Photo by the late Denis Brodeur
When Teemu made his return to Winnipeg December 17, 2011, it was his first time in front of a Jets crowd since Febuary 4th, 1996. It also seemed like it might be his last, as the aging veteran struggled through a lockout shortened schedule in 2012/13 while the Jets toiled away under the wonky reality of playing in the Southeast. The NHL robbed Winnipeg nostalgia mongers of a year of their livelihood, and if not for Selänne’s 43 year old season, the damages may have exceed dozens of dollars.
Thankfully for all involved, Jets fans get one more chance to chant ‘Teemu.’
Anaheim went to overtime in Minnesota last night, and so the Jets are handed another slight advantage in this early season contest. The team needs to collect on the two points available to them, but that doesn’t mean the fans can’t watch the real point of tonight’s game – #8 in white.
- Ladd – Little – Wheeler
- Kane – Scheifele – Setoguchi
- Tangradi – Jokinen – Frolik
- Wright – Slater – Thorburn
There’s something vaguely calming about writing the same lines out from one game to the next without wondering how it’s possible to set up a multitude of soft-minutes forwards for success in one lineup. Now we know – they just won’t set up those forwards for success. The first three lines will have a fighting chance, and we can hope the opposition also dresses a miserable 4th line so that our three-some of also-rans don’t look so out of place. Their families are watching. It’s the least the other team could do.
- Enstrom – Byfuglien
- Bogosian – Trouba
- Stuart / Clitsome – Postma
Okay, so Byfuglien looks as crazy as ever. But did you also know he has four points? And that Enstrom has 3? Together, this duo is picking up where 2011/12 left off, dominating possession and shot attempts, racking up points, and yes, even collecting three combined points on a 2-for-10 Jets powerplay (that’s 20%! Like a real team!).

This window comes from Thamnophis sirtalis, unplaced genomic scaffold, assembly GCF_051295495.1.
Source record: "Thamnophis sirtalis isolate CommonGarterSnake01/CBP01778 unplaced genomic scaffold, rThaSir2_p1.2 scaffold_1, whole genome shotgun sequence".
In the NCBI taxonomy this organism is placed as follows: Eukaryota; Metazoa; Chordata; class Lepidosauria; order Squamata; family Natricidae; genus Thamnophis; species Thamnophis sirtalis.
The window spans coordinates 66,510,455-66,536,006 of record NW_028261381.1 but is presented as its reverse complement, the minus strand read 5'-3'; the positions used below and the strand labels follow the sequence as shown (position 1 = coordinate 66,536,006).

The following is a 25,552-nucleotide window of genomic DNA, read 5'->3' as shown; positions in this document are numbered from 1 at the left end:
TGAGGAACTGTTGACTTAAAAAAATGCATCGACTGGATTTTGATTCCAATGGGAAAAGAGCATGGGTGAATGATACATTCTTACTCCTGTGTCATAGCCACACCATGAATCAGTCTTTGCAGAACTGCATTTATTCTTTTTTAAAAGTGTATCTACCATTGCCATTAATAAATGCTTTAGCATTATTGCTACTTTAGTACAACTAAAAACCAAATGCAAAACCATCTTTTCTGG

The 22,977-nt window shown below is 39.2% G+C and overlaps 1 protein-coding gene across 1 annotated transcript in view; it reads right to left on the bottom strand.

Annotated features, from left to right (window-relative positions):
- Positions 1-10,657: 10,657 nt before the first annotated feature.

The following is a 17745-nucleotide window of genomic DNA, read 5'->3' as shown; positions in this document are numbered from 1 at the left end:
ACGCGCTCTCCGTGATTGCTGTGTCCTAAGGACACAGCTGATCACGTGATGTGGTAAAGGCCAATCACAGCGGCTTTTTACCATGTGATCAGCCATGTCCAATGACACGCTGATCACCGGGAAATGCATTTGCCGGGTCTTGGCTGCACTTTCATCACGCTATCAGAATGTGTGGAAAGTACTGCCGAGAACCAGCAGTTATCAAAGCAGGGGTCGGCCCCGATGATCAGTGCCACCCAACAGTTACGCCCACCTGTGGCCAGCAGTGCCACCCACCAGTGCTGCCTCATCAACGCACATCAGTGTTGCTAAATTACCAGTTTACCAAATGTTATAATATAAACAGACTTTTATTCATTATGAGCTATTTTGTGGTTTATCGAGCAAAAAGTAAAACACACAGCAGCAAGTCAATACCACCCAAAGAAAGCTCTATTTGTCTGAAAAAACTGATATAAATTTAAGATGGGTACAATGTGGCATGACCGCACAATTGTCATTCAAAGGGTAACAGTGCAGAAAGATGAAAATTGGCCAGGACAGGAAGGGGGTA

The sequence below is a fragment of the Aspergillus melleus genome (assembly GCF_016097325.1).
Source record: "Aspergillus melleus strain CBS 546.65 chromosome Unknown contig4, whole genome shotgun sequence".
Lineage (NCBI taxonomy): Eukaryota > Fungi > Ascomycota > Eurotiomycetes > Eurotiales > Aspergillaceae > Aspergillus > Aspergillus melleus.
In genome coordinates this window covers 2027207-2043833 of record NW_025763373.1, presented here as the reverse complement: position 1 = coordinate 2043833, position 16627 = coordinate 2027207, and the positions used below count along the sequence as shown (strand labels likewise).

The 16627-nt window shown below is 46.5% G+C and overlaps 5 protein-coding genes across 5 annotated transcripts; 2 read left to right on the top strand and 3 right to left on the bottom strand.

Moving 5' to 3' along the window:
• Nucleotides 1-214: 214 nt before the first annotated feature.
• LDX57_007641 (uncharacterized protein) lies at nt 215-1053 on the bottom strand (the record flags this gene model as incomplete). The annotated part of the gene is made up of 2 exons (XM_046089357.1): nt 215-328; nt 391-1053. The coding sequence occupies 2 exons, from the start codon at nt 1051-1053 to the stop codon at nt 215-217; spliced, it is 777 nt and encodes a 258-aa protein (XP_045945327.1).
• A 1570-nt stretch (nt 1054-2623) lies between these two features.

Still, special teams continue to be a problem to start the new season, and the Penalty Kill is only 6-for-10 so far, while the powerplay is struggling with possession – by eye and math. Math tells us their 86% corsi% would have had them 23rd in the league last year and is down from 88.4% a year ago (you know, when they couldn’t hold the zone or score – not even for 58 millions dollars). It’s early, and we know Vincent is measuring success by zone time and shot attempts, so the team is likely aware of the problem.
The other problem the Jets have is that bottom pairing. Trouba and Bogosian are floating around 40% for shot attempts (corsi) for through two games, but against tough opposition and with Bogo on his off-side. Stuart and Postma, however, have been a sinkhole, and the team needs Clitsome to stabilize that pairing when he draws in.
Pavelec has been kinda okay… maybe… good? I feel dirty, like I just lied to my grandma.
- Penner – Getzlaf – Perry
- Silfverberg – Perreault – Selänne
- Cogliano – Koivu – Winnik
- Beleskey – Bonino – Palmieri
The Ducks are 1-1 so far on the year, dropping an ugly contest 6-1 to the up-start Avs and fumbling a 3-1 lead in the third to the Wild before escaping with a win in OT.
The Cogliano/Koivu/Winnik trio took Anaheim’s tough minutes last year and were a critical part of the Ducks’ success (along with some luck and their three stars). It’s a line that played better than the sum of its parts, and whether they can repeat their performance over 82 games is one of the most important questions facing the Ducks this season.
The next quesiton is who will score. They could really use a guy like Bobby Ryan. (Too soon? Too obvious?) Selänne rested against Minnesota, which is how Penner got back in the lineup. But he scored a goal, so the two-time Cup winner is back with his old pals for another game. His competition for that roster spot is Patrick Maroon. How far the mighty have fallen.
The Ducks have a total of 5 goals on the year and already Silfverberg, Bonino, and Perreault each have two points. Bonino is moving around the lineup, and scored his goal on the powerplay with Perry and Getzlaf, which makes sense because despite being 25 and a former 6th rounder, the Ducks still consider him a budding young player. Yeesh. Emerson Etem can’t return fast enough.